As the saying goes, “Genius is sorrow’s child.”
Psychologists Christopher Long and Dara Greenwood recently investigated the connection between death and creativity. They asked a group of undergraduates to write humorous captions for New Yorker cartoons. Some of the students were first primed with subliminal messages of death. These students produced cartoons judged to be more creative and more humorous. The conclusion is that the inability to acknowledge and mourn loss leads to a shutdown of vital creative impulses. On the flip side, the resolution of loss allows for a fresh start and renewed access to sources of creativity.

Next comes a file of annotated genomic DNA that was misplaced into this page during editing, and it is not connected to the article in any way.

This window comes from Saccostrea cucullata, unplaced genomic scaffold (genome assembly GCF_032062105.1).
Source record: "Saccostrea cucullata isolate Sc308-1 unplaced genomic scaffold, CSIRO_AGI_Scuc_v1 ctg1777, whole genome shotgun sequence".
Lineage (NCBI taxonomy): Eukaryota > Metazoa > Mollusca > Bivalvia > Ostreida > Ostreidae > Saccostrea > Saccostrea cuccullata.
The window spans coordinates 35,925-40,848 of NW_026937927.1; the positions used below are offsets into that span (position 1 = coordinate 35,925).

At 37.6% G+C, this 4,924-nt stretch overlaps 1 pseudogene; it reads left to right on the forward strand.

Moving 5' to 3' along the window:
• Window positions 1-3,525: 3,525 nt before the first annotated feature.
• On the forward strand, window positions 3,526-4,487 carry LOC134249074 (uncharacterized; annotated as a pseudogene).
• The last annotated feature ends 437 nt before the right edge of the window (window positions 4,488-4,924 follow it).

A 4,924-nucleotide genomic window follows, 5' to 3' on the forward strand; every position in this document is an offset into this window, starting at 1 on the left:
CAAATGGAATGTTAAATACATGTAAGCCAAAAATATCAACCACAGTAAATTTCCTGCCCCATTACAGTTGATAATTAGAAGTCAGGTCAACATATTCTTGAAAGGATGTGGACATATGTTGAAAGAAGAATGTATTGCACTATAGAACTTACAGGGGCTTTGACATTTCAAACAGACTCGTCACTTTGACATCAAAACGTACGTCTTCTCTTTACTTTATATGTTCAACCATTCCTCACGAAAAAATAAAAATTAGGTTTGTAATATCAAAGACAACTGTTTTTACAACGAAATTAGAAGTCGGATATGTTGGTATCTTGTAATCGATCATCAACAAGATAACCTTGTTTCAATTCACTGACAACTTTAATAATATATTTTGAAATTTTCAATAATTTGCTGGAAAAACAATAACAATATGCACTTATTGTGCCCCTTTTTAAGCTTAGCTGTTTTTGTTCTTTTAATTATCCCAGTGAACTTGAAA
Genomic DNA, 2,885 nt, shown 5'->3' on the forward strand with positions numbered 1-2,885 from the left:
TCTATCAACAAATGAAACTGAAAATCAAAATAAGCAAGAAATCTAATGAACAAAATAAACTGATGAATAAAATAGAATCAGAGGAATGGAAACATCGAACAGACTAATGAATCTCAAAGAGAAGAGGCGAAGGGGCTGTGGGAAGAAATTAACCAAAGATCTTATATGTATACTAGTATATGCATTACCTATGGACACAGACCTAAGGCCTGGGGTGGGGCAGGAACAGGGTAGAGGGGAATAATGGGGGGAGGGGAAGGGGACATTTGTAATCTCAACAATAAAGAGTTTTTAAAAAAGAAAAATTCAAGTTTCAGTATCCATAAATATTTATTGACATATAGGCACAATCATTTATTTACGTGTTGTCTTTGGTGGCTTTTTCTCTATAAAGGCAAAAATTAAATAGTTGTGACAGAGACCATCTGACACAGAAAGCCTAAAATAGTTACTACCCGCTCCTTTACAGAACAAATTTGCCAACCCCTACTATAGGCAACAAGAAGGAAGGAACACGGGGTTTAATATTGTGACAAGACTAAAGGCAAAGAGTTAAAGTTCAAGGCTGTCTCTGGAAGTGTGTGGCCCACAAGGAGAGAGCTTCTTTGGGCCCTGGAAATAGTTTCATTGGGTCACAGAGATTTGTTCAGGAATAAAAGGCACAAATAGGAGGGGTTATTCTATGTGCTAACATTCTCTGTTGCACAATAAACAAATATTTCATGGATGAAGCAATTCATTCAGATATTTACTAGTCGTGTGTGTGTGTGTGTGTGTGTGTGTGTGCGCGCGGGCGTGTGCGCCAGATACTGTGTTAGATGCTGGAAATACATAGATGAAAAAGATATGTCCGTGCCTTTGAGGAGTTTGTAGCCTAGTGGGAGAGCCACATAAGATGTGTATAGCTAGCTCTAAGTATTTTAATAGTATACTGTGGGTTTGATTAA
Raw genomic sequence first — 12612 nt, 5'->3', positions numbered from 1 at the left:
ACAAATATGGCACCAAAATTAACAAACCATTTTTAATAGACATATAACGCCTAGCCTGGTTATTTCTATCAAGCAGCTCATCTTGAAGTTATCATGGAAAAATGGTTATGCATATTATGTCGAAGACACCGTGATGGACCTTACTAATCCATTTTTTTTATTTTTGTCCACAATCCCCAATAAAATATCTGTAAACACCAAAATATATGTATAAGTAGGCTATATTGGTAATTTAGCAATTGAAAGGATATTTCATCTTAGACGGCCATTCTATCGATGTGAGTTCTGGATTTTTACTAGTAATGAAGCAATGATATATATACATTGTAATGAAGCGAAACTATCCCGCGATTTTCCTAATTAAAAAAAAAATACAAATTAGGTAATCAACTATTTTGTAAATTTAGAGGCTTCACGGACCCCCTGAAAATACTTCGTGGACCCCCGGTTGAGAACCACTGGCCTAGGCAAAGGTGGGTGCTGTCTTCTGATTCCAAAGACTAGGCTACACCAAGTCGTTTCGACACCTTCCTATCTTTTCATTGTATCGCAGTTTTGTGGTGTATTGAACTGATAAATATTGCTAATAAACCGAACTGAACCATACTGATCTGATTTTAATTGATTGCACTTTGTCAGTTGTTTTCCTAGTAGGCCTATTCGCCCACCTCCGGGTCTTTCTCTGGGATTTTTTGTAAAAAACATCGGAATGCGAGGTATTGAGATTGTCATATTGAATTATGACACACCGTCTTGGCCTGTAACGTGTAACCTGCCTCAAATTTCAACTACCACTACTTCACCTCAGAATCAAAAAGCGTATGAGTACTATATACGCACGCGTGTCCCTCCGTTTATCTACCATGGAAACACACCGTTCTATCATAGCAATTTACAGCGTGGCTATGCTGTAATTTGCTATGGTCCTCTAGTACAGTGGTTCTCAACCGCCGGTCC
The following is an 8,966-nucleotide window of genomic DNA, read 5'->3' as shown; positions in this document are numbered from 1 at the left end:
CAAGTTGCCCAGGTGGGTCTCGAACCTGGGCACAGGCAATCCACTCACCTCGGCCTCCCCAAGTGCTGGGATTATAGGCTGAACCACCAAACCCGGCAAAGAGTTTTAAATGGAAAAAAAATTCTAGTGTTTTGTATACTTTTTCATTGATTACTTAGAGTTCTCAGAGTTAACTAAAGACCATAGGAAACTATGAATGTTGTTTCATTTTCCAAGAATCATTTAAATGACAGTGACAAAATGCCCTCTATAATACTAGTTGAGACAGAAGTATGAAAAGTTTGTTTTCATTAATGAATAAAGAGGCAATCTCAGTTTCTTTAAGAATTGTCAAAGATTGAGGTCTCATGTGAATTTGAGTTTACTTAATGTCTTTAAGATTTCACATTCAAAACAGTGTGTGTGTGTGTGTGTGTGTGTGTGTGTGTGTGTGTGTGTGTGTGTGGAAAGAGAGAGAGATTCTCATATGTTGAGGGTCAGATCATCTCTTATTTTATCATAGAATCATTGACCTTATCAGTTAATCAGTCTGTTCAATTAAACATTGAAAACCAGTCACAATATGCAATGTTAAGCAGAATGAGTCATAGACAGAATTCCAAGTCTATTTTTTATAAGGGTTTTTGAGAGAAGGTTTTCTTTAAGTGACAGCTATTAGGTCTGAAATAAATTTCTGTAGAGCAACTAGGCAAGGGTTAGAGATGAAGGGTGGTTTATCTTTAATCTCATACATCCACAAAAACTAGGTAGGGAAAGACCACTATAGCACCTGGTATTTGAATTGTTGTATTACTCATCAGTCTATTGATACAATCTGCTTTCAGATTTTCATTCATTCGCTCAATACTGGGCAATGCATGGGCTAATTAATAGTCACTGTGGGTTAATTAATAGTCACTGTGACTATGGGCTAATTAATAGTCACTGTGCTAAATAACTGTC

Mourning, it seems, is not only vital for our mental health but for our creative lives as well.
This might explain why a disproportionately large number of creative geniuses lost a parent, usually a father, at a young age. A study of some 700 historical figures found that 35% lost a parent by age 15, and nearly half by age 20. The list includes Dante, Bach, Darwin, Michelangelo, Mark Twain, Virginia Woolf and more. These creative geniuses possessed not only an ability to rebound from suffering but also to transform that suffering into creativity.